Or, to put it another way:
Society is structured on the institution of marriage. ... It has more to do with the welfare and civilizations of a people than any other institutions. ... The state has a natural, direct, and vital interest in maximizing the number of successful marriages which lead to stable homes and families and in minimizing those which do not.
And honestly, it's also true that families headed by partners of the same sex "are subjected to much greater pressures and problems" than straight families are, no doubt. Of course, the principal cause for that is probably societal bigotry, but when it comes to protecting the children, we must legislate with a mind to consequences as well as causes.
While I'm on a roll, it's worth agreeing that removing the ban on same-sex marriage really does put us on a slippery slope towards things society considers unsavory, since it stands "on the same footing as the prohibition of polygamous marriage, or incestuous marriage."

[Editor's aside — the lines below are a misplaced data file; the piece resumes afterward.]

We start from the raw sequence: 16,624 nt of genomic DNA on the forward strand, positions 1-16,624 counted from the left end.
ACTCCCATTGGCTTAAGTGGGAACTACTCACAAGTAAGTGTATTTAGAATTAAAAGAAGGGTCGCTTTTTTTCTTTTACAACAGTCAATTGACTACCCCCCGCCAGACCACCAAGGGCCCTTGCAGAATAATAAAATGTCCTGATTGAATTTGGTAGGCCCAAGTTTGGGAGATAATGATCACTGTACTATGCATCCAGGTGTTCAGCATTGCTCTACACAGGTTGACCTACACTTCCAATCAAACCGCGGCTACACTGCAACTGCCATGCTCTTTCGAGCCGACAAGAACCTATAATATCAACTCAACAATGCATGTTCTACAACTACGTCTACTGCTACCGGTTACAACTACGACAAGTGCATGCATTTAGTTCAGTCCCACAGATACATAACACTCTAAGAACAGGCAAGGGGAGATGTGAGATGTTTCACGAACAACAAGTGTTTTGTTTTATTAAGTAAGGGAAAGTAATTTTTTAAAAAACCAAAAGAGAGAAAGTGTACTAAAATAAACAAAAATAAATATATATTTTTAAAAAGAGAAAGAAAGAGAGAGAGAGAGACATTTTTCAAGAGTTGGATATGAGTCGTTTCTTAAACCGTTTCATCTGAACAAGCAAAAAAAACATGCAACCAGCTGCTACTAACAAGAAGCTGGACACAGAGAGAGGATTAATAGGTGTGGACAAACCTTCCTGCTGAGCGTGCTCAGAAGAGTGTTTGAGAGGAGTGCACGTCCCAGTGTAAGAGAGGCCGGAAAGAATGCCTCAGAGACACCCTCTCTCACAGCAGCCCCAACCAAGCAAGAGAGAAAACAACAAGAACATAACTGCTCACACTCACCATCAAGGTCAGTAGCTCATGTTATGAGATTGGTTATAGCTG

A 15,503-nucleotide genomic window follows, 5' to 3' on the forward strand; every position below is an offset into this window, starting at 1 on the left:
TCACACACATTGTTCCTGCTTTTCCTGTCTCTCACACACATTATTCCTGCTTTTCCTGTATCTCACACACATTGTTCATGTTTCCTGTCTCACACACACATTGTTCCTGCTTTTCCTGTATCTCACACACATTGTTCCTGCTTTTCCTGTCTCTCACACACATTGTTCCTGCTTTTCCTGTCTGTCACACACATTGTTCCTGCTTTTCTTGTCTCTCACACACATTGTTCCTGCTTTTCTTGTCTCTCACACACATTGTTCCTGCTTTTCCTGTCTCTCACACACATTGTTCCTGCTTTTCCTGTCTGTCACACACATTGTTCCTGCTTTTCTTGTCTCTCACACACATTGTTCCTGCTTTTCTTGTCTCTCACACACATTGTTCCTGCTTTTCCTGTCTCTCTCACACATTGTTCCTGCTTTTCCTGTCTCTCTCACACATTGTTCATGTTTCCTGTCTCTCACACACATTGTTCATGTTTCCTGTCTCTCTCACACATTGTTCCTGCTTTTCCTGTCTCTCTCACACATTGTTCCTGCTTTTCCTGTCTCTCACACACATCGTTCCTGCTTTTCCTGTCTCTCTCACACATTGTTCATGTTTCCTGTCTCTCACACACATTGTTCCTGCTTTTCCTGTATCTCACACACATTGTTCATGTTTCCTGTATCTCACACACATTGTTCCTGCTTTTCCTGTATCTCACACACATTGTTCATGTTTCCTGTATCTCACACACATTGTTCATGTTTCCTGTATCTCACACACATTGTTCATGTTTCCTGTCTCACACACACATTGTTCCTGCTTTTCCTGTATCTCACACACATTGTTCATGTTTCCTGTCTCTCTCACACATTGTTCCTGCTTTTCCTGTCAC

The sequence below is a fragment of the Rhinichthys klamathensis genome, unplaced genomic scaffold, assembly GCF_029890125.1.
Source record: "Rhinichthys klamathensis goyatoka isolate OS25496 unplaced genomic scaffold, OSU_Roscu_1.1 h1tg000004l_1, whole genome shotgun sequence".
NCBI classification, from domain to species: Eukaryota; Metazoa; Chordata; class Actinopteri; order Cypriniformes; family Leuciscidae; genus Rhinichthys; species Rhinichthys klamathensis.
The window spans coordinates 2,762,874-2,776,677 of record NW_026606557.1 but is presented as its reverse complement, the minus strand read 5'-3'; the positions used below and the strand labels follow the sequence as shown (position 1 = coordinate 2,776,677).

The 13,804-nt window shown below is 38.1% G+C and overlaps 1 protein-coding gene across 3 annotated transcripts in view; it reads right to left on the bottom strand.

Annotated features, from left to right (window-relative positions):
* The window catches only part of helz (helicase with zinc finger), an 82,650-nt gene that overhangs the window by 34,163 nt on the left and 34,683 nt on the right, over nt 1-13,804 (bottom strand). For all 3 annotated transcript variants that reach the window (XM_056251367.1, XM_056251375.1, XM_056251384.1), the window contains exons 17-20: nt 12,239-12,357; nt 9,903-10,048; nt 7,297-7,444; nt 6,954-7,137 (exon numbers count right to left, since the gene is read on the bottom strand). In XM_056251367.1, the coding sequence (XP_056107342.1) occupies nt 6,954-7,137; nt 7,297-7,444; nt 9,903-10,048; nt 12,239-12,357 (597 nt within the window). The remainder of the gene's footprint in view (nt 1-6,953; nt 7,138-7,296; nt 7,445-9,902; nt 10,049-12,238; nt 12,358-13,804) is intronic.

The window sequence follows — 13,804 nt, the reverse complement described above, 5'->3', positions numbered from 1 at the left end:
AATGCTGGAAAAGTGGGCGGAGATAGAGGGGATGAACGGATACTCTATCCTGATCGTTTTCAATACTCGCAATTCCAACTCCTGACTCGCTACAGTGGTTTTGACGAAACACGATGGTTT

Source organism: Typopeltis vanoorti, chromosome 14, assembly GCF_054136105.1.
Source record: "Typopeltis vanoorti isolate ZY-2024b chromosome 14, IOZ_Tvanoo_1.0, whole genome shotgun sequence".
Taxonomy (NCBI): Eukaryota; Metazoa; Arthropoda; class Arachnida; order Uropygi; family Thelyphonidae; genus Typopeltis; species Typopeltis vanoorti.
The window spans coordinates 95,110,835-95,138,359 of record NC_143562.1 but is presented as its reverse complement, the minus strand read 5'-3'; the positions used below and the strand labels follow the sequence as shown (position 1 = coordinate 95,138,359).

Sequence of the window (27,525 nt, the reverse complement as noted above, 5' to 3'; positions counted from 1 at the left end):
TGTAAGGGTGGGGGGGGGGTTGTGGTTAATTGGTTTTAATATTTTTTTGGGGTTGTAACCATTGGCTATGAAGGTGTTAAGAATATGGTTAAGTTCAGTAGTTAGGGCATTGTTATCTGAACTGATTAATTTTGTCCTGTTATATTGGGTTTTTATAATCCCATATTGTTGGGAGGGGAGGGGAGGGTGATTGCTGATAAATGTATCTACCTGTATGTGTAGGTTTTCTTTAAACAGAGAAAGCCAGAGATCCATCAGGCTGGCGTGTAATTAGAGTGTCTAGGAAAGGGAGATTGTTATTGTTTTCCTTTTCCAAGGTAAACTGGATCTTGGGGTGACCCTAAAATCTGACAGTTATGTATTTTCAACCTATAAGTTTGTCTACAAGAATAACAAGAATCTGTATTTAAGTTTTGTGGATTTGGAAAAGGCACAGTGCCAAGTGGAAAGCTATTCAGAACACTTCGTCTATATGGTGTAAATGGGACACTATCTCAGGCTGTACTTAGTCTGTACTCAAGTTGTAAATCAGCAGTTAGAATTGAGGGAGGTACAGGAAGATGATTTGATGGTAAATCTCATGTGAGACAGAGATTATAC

You have to admit, these are all rational arguments. Fortunately, the Supreme Court didn't find them convincing 38 years ago yesterday, when it ruled against Virginia in the case that made interracial marriage legal in every US state.
All the quotes in this post were from the arguments made by Virginia's counsel in that case, R. D. McIlwaine III, reproduced from the transcript of the case.
'Members of the Class of September 11'
Why English majors "see developing the moral imagination as more important than securing economic self-justification," why conversations with mass murderers are often disappointing, why the readers of Snarkmarket are all doomed, and more, in my favorite graduation speech of 2005 so far, by Mark Danner.
Chinese Pop Culture Police
From the CSMonitor, a tale of pop culture regulation:
In China, foreign-culture imports are carefully watched and vetted. No organized initiatives, no serious advertising, no creation of media fads or buzz can take place without party approval.